How could this be? We have been assured that comets are the leftovers of a cold 'nebular cloud' that formed the solar system. This hypothesis has become an article of faith. Indeed, the implication of a fiery cometary past was so unexpected that an early sample of dust was thought to be contamination from the spacecraft.

“How did materials formed by fire end up on the outermost reaches of the solar system, where temperatures are the coldest?” asked Associated Press writer Pam Easton.

“Thatís a big surprise. People thought comets would just be cold stuff that formed out ... where things are very cold,” said NASA curator Michael Zolensky. “It was kind of a shock to not just find one but several of these, which implies they are pretty common in the comet.”

Researchers were forced to conclude that the enigmatic particle material formed in a superheated region either close to our Sun, or close to an alien star. “In the coldest part of the solar system weíve found samples that formed at extremely high temperatures,” said Donald Brownlee, Stardustís principal investigator at the University of Washington in Seattle. “When these minerals formed they were either red hot or white hot grains, and yet they were collected in a comet, the Siberia of the Solar System.”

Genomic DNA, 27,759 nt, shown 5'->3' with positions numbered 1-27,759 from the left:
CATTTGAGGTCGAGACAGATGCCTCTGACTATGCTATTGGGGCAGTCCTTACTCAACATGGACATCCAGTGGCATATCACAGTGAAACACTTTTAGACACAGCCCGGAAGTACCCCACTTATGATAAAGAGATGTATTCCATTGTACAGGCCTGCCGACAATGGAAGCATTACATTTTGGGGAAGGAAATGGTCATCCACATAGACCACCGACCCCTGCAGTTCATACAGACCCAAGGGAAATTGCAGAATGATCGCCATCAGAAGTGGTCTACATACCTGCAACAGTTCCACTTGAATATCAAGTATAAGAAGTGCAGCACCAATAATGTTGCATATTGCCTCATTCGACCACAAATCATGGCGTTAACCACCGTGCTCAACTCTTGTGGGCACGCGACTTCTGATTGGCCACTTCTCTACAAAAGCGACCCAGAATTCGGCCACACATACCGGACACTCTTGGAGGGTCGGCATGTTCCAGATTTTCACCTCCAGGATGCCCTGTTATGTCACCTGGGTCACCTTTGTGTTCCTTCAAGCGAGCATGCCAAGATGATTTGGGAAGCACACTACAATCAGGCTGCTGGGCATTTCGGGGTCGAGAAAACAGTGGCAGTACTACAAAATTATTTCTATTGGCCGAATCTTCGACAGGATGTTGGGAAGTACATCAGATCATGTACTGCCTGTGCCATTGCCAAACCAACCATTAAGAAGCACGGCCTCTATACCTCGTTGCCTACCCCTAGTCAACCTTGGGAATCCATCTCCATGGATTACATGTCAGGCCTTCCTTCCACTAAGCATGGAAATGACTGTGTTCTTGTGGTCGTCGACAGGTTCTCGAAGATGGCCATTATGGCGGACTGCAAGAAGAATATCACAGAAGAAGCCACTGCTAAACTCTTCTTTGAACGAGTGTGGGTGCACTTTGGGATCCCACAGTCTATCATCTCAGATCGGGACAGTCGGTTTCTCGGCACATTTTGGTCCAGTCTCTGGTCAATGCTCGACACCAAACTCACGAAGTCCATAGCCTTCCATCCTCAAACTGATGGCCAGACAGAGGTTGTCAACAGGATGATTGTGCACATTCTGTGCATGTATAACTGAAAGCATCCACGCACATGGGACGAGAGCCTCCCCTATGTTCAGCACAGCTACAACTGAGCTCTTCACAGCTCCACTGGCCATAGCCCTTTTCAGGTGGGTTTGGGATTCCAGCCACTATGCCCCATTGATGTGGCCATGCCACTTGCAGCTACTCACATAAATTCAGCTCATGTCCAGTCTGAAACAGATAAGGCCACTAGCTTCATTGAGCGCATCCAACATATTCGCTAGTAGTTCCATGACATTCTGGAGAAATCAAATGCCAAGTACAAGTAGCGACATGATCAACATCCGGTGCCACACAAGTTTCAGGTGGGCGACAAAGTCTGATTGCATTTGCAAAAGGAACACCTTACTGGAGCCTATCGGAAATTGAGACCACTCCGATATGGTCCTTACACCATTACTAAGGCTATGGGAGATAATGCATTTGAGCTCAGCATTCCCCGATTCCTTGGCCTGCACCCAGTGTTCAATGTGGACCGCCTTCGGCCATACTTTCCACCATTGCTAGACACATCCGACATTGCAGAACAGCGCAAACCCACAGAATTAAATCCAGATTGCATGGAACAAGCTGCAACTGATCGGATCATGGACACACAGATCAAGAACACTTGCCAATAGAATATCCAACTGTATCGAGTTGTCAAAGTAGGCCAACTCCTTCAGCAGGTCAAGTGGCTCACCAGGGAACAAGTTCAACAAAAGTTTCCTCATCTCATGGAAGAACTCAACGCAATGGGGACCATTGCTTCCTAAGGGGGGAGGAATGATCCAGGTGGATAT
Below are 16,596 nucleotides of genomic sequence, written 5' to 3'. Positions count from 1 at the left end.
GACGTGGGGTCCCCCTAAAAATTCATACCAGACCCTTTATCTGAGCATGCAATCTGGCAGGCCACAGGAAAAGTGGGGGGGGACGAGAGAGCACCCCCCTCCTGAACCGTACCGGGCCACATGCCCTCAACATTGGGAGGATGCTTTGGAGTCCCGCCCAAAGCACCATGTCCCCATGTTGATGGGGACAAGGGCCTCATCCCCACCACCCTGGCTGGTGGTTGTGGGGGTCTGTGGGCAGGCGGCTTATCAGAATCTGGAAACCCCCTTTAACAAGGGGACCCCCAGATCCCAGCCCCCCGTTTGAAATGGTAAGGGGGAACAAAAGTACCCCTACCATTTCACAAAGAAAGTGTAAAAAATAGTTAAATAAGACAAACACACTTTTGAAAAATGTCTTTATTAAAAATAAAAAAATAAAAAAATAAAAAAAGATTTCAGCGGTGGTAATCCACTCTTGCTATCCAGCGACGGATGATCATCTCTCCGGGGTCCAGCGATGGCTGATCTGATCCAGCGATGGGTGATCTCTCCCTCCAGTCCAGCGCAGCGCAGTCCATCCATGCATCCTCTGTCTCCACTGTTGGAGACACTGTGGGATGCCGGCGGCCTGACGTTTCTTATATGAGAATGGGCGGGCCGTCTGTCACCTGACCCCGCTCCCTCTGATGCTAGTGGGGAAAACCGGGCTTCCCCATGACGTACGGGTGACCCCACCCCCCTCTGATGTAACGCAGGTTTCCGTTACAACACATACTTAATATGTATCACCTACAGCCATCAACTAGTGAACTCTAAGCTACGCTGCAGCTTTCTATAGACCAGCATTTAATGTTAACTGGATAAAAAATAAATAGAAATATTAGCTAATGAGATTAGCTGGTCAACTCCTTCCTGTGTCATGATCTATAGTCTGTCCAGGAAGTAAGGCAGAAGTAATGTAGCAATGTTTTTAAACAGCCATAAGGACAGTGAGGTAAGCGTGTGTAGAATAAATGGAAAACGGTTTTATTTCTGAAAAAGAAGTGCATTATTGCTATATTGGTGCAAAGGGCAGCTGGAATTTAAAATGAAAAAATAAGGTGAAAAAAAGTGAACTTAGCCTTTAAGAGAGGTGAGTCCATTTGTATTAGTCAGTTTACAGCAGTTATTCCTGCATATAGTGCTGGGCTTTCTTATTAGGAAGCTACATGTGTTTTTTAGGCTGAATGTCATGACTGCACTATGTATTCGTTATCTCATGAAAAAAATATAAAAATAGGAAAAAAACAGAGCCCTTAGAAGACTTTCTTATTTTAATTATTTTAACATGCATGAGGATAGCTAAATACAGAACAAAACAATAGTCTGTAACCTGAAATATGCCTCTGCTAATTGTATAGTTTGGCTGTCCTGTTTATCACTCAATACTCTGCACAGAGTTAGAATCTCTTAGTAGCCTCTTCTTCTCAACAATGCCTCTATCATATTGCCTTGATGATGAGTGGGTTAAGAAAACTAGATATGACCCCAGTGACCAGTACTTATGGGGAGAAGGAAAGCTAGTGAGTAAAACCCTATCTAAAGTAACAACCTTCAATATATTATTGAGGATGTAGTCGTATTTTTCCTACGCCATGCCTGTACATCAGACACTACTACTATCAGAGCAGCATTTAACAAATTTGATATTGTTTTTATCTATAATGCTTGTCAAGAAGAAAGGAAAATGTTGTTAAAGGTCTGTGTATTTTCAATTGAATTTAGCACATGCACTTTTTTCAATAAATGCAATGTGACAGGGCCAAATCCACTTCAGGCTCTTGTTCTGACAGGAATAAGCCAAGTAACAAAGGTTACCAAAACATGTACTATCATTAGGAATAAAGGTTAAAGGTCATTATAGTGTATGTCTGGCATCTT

But comets are supposed to be the 'Rosetta stones,' constituted primarily of dust and ices, from which the Sun and planets were formed.